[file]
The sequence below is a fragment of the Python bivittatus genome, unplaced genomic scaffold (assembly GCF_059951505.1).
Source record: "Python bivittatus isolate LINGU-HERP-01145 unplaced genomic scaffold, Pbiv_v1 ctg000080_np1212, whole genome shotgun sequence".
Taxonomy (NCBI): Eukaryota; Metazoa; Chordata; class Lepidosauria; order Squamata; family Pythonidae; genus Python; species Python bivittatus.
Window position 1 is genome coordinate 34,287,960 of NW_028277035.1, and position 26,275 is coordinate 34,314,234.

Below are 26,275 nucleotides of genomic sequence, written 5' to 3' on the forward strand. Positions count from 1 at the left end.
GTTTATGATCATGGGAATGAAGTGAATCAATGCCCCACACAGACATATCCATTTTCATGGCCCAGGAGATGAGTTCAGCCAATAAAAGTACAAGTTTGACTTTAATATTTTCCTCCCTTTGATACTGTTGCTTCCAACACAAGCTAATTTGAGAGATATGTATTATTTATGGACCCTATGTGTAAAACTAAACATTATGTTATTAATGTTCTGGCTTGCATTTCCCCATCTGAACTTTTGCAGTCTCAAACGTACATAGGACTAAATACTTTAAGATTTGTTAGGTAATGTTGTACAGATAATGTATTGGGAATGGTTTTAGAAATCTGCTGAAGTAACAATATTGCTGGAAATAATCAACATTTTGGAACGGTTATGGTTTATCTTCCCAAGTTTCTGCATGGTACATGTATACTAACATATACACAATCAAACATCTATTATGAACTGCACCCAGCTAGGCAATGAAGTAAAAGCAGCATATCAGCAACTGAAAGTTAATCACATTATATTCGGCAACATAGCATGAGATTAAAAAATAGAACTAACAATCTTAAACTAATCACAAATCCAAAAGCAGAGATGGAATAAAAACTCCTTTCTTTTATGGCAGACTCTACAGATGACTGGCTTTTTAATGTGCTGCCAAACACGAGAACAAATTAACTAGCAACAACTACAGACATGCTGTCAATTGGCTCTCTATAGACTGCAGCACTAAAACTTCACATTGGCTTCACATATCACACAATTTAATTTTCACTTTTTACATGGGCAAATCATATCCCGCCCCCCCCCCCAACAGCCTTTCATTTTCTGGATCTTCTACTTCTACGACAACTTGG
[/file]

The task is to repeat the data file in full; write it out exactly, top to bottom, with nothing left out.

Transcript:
The sequence below is a fragment of the Python bivittatus genome, unplaced genomic scaffold (assembly GCF_059951505.1).
Source record: "Python bivittatus isolate LINGU-HERP-01145 unplaced genomic scaffold, Pbiv_v1 ctg000080_np1212, whole genome shotgun sequence".
Taxonomy (NCBI): Eukaryota; Metazoa; Chordata; class Lepidosauria; order Squamata; family Pythonidae; genus Python; species Python bivittatus.
Window position 1 is genome coordinate 34,287,960 of NW_028277035.1, and position 26,275 is coordinate 34,314,234.

Below are 26,275 nucleotides of genomic sequence, written 5' to 3' on the forward strand. Positions count from 1 at the left end.
GTTTATGATCATGGGAATGAAGTGAATCAATGCCCCACACAGACATATCCATTTTCATGGCCCAGGAGATGAGTTCAGCCAATAAAAGTACAAGTTTGACTTTAATATTTTCCTCCCTTTGATACTGTTGCTTCCAACACAAGCTAATTTGAGAGATATGTATTATTTATGGACCCTATGTGTAAAACTAAACATTATGTTATTAATGTTCTGGCTTGCATTTCCCCATCTGAACTTTTGCAGTCTCAAACGTACATAGGACTAAATACTTTAAGATTTGTTAGGTAATGTTGTACAGATAATGTATTGGGAATGGTTTTAGAAATCTGCTGAAGTAACAATATTGCTGGAAATAATCAACATTTTGGAACGGTTATGGTTTATCTTCCCAAGTTTCTGCATGGTACATGTATACTAACATATACACAATCAAACATCTATTATGAACTGCACCCAGCTAGGCAATGAAGTAAAAGCAGCATATCAGCAACTGAAAGTTAATCACATTATATTCGGCAACATAGCATGAGATTAAAAAATAGAACTAACAATCTTAAACTAATCACAAATCCAAAAGCAGAGATGGAATAAAAACTCCTTTCTTTTATGGCAGACTCTACAGATGACTGGCTTTTTAATGTGCTGCCAAACACGAGAACAAATTAACTAGCAACAACTACAGACATGCTGTCAATTGGCTCTCTATAGACTGCAGCACTAAAACTTCACATTGGCTTCACATATCACACAATTTAATTTTCACTTTTTACATGGGCAAATCATATCCCGCCCCCCCCCCCAACAGCCTTTCATTTTCTGGATCTTCTACTTCTACGACAACTTGG